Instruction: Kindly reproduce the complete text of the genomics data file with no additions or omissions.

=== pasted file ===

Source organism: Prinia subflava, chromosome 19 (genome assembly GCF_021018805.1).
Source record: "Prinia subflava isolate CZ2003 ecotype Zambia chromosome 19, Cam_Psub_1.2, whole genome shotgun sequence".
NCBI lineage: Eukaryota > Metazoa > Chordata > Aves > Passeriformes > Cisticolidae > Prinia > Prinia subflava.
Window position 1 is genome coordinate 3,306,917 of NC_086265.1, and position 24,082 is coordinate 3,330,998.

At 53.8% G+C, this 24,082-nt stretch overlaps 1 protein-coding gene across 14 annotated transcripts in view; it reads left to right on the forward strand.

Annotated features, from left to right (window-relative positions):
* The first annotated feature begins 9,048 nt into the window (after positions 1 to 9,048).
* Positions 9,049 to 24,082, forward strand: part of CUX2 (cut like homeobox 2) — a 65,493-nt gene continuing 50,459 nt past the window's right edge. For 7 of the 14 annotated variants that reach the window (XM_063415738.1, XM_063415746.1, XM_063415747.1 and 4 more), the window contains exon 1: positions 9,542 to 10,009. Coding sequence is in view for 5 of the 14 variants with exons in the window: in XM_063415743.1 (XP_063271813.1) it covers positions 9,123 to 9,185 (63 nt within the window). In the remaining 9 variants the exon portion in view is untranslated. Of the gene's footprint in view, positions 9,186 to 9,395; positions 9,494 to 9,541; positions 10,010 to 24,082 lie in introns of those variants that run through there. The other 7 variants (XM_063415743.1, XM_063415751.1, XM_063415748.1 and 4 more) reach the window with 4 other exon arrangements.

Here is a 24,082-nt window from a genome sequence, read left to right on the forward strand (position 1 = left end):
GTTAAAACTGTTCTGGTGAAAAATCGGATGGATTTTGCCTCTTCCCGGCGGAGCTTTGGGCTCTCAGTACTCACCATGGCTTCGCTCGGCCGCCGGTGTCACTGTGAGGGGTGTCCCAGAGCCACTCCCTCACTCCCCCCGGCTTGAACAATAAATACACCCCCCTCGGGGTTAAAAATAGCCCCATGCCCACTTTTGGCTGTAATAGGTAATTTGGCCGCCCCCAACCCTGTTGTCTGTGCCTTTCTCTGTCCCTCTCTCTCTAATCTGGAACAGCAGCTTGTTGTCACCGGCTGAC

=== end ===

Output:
Source organism: Prinia subflava, chromosome 19 (genome assembly GCF_021018805.1).
Source record: "Prinia subflava isolate CZ2003 ecotype Zambia chromosome 19, Cam_Psub_1.2, whole genome shotgun sequence".
NCBI lineage: Eukaryota > Metazoa > Chordata > Aves > Passeriformes > Cisticolidae > Prinia > Prinia subflava.
Window position 1 is genome coordinate 3,306,917 of NC_086265.1, and position 24,082 is coordinate 3,330,998.

At 53.8% G+C, this 24,082-nt stretch overlaps 1 protein-coding gene across 14 annotated transcripts in view; it reads left to right on the forward strand.

Annotated features, from left to right (window-relative positions):
* The first annotated feature begins 9,048 nt into the window (after positions 1 to 9,048).
* Positions 9,049 to 24,082, forward strand: part of CUX2 (cut like homeobox 2) — a 65,493-nt gene continuing 50,459 nt past the window's right edge. For 7 of the 14 annotated variants that reach the window (XM_063415738.1, XM_063415746.1, XM_063415747.1 and 4 more), the window contains exon 1: positions 9,542 to 10,009. Coding sequence is in view for 5 of the 14 variants with exons in the window: in XM_063415743.1 (XP_063271813.1) it covers positions 9,123 to 9,185 (63 nt within the window). In the remaining 9 variants the exon portion in view is untranslated. Of the gene's footprint in view, positions 9,186 to 9,395; positions 9,494 to 9,541; positions 10,010 to 24,082 lie in introns of those variants that run through there. The other 7 variants (XM_063415743.1, XM_063415751.1, XM_063415748.1 and 4 more) reach the window with 4 other exon arrangements.

Here is a 24,082-nt window from a genome sequence, read left to right on the forward strand (position 1 = left end):
GTTAAAACTGTTCTGGTGAAAAATCGGATGGATTTTGCCTCTTCCCGGCGGAGCTTTGGGCTCTCAGTACTCACCATGGCTTCGCTCGGCCGCCGGTGTCACTGTGAGGGGTGTCCCAGAGCCACTCCCTCACTCCCCCCGGCTTGAACAATAAATACACCCCCCTCGGGGTTAAAAATAGCCCCATGCCCACTTTTGGCTGTAATAGGTAATTTGGCCGCCCCCAACCCTGTTGTCTGTGCCTTTCTCTGTCCCTCTCTCTCTAATCTGGAACAGCAGCTTGTTGTCACCGGCTGAC